The ideal terms and conditions to look out for are those that will provide cancellation, change of dates or full refund on any prepaid booking if you're affected in any way by COVID-19

Jodi Bird, CHOICE travel expert

Some providers may also give you the option of booking a more flexible, refundable option for a higher rate. Again, you need to understand the terms and conditions and consider if these options are suitable for your personal situation. Would leave allowances, health conditions or family situations, for example, affect your ability to take the holiday a couple of months or a year later than originally planned?

Bird says: "The ideal terms and conditions to look out for are those that will provide cancellation, change of dates or full refund on any prepaid booking if you're affected in any way by COVID-19. 

"This would include if you, a family member or travelling companion contract COVID-19 and are unable to travel on your intended dates; if government policies due to COVID-19 prevent you from travelling on your intended dates; or if your transport is cancelled or disrupted due to COVID-19 preventing you from travelling on your intended dates."

3. Consider booking directly with accommodation providers or airlines

When responding to our questionnaire, some CHOICE members had better experiences with getting refunds if they'd booked directly with airlines or accommodation providers, rather than with a third-party such as a travel agent or website. This is because third parties will usually not refund you until they've been able to first negotiate any refunds with the provider. 

However, other CHOICE members appreciated the advice and assistance that a trusted travel agent provided. 

Third parties will usually not refund you until they've been able to first negotiate any refunds with the provider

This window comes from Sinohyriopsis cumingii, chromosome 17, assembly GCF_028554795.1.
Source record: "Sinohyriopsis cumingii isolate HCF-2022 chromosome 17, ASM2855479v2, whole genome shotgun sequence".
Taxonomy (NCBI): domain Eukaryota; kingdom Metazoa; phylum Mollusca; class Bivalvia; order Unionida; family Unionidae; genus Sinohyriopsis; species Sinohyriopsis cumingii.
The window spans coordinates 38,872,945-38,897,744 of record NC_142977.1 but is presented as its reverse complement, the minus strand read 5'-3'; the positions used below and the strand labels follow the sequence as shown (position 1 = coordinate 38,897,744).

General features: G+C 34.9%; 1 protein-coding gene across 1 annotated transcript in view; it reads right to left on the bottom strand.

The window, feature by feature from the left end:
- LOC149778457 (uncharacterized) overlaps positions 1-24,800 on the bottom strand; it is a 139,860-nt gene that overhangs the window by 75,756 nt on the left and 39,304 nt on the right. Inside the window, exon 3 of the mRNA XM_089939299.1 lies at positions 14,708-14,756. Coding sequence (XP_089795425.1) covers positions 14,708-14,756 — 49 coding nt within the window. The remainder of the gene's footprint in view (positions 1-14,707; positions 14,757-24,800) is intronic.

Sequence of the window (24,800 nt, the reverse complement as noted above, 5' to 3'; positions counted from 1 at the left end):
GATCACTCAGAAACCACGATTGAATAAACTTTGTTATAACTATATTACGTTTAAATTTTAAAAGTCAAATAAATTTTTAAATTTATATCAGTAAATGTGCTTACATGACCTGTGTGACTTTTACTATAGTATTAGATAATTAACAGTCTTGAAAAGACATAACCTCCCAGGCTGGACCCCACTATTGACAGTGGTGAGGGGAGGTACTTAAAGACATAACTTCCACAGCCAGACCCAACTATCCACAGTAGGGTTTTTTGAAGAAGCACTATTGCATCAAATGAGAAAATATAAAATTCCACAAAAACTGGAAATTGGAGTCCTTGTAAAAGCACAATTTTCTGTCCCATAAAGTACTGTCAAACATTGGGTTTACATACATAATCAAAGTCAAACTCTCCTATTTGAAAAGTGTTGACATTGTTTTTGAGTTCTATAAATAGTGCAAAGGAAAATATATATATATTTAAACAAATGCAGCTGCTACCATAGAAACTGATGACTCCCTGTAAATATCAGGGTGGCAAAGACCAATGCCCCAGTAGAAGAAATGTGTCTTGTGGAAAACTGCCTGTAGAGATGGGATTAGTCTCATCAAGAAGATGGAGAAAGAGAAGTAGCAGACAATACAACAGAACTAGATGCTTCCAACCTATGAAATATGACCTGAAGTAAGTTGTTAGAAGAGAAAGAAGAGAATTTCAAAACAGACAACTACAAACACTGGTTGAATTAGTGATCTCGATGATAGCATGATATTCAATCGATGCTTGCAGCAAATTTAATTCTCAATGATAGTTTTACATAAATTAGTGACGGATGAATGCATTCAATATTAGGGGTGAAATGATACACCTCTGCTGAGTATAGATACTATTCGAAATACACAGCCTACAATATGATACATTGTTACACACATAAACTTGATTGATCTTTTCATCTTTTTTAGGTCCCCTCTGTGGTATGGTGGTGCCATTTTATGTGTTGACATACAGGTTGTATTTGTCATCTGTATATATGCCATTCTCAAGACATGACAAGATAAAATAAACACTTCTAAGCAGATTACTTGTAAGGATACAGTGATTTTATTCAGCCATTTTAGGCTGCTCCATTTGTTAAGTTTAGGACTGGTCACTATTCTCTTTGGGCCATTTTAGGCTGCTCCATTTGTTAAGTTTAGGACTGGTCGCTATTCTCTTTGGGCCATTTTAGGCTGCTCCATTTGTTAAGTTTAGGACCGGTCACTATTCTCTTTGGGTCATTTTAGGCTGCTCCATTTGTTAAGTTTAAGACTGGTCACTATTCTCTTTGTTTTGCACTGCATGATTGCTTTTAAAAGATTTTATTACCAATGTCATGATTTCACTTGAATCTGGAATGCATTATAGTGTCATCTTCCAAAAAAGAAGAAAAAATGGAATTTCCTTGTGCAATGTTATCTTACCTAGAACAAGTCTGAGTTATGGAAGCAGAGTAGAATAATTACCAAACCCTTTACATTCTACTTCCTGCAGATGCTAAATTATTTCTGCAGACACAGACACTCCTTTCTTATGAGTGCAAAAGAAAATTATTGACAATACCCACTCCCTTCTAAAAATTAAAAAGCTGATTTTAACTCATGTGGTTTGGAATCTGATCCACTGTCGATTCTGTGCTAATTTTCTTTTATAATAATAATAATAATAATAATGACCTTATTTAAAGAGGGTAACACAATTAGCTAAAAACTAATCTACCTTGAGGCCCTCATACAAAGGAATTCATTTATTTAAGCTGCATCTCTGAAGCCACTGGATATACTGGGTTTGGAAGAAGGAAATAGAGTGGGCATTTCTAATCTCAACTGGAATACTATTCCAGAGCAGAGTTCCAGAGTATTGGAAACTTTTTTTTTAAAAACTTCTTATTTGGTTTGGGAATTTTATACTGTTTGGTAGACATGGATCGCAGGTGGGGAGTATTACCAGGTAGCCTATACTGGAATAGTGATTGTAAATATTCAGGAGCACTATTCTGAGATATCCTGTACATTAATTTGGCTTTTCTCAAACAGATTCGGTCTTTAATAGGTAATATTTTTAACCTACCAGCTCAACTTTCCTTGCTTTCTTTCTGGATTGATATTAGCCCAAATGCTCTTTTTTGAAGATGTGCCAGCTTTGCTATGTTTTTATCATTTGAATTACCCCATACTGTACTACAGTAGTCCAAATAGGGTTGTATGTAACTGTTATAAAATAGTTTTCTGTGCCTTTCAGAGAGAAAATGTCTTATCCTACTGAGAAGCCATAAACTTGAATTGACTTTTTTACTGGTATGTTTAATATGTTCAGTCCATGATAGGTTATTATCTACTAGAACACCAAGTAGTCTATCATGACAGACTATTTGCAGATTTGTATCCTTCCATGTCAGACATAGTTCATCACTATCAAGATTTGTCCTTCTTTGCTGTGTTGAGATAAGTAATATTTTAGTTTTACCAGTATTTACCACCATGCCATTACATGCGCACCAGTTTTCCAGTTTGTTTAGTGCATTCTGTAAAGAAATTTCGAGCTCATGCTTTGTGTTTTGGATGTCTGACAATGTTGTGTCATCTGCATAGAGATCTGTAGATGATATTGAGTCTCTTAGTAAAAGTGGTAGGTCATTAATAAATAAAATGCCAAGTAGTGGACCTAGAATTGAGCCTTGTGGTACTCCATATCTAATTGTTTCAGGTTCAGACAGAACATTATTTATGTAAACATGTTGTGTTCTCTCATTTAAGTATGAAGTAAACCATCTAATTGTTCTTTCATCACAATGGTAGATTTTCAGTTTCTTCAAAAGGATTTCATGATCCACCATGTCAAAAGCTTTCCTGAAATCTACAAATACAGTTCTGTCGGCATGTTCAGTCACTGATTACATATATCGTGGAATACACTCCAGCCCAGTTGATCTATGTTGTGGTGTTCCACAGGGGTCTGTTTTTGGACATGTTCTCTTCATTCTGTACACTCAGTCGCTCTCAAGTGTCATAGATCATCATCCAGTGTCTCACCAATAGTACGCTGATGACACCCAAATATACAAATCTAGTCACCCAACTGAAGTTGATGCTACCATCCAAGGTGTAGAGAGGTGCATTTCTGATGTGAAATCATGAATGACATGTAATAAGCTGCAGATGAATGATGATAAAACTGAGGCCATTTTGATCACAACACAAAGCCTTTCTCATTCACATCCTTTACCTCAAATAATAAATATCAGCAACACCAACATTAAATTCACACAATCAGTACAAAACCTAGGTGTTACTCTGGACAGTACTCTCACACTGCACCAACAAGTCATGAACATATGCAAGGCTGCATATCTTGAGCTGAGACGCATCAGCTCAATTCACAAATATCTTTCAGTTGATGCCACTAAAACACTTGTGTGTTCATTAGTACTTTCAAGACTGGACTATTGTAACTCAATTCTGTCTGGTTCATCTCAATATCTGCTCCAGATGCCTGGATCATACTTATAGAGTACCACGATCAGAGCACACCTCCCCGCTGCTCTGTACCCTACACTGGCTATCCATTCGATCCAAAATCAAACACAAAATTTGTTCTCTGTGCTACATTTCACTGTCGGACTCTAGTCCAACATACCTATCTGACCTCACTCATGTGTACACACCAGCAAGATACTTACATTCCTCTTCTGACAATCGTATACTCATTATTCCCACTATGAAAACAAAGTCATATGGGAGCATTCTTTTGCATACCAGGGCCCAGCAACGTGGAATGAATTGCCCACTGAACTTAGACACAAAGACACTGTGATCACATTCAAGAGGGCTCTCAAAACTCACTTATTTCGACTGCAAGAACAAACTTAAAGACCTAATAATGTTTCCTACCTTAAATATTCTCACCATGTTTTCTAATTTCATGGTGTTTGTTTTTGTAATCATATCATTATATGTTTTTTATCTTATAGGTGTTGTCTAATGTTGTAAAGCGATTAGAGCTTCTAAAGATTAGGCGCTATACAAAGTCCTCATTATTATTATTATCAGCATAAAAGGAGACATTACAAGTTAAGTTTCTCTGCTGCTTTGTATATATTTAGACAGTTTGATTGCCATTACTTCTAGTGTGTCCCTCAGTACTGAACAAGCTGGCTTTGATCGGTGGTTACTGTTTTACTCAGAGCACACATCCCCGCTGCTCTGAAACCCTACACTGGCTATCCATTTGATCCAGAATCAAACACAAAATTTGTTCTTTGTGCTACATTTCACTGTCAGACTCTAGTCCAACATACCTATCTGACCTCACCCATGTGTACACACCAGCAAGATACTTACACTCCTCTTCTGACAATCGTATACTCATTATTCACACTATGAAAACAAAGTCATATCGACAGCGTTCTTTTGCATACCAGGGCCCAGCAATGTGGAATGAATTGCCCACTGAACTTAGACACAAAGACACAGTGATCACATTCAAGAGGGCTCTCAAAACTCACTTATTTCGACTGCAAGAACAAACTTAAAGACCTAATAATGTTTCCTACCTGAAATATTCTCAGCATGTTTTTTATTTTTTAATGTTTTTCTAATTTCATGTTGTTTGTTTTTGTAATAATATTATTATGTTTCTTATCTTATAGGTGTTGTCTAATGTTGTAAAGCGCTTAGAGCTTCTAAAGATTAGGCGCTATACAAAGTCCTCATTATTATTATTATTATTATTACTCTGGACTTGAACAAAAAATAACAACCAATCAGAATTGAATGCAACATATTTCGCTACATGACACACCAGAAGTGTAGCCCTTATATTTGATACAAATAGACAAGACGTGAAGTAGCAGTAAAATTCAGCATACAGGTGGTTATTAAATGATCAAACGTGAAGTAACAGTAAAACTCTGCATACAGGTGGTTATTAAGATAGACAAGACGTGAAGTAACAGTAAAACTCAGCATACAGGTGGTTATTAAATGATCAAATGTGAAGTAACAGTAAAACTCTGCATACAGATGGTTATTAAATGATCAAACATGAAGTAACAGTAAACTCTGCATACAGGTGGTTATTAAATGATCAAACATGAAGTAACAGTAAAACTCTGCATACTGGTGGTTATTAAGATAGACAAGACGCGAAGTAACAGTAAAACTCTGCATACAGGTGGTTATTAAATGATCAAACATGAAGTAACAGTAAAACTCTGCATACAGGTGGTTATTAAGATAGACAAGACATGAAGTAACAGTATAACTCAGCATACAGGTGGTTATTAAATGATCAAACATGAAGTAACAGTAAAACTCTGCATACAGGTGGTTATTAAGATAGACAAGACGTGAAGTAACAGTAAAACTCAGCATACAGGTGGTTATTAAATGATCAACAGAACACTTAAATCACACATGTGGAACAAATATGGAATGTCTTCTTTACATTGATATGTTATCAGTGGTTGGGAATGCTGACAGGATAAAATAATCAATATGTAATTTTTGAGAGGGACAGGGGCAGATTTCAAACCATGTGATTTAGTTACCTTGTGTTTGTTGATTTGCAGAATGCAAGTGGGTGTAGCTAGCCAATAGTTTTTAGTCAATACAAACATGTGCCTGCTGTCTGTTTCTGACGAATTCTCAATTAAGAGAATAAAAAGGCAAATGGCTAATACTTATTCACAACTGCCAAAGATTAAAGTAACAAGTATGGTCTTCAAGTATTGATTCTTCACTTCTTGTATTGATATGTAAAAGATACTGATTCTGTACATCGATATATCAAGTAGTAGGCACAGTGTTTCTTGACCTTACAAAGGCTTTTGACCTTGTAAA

If booking accommodation through a site such as Stayz or Airbnb, the cancellation policies depend on the owner of the house you are booking with.

Bird says: "If you book through a third-party site or a travel agent, keep an eye out for accommodation that has flexible cancellation options. Airbnb, for example, allows you to filter for properties that offer cancellation flexibility. 

"If you want to book a property that doesn't have a flexible cancellation policy on the booking site, check with the accommodation provider directly, because they may have their own COVID cancellation policy."

4. Think local: avoid jumping on 'buy now' international deals

Keeping your holiday plans local to Australia is the safest option right now. You may have seen enticing 'buy now' deals offered online for luxury villa holidays in Fiji or safari tours in South Africa available for travel within the next year or beyond. They may be cheap, but we urge caution.

Bird says: "Many of the people we've spoken to who have their money locked up in cancelled travel plans have been given credit vouchers for future travel that they're no longer able to use, either due to personal reasons or because of bad business terms – for example, the voucher has expired but international travel is still banned.

Travel operators are desperate to restart their cash flow, but the Australian government simply can't guarantee when international travel will be allowed again

Jodi Bird, CHOICE travel expert

"Travel operators are desperate to restart their cash flow, but the Australian government simply can't guarantee when international travel will be allowed again. We do know that international travel won't restart anytime soon and the further into the future your trip departs, the greater the risk. 

"You can't be sure what your own circumstances, let alone those of the travel business, will be in one to two years time." 

If you do want to book, look for long (or, preferably unlimited) dates for which you can use the reservation and scrutinise terms and conditions. 

travelling_with_masks_on_plane

COVID-19 has changed the travel landscape immeasurably. Ensure you're protected when it comes to planning future holidays.

5. Don't rely on travel insurance

Travel insurance is unlikely to be very useful in the event of a COVID-related cancellation. 

Bird says: "Not all domestic travel insurance will cover COVID cancellations. Those that do cover it will likely only do so if you or someone you're travelling with gets COVID, or if the accommodation or travel operator you're going to, such as a ski resort, has to shut down because of a COVID case. 

"So far, we're unaware of any Australian travel insurance policy that will cover cancellations for government travel restrictions due to COVID."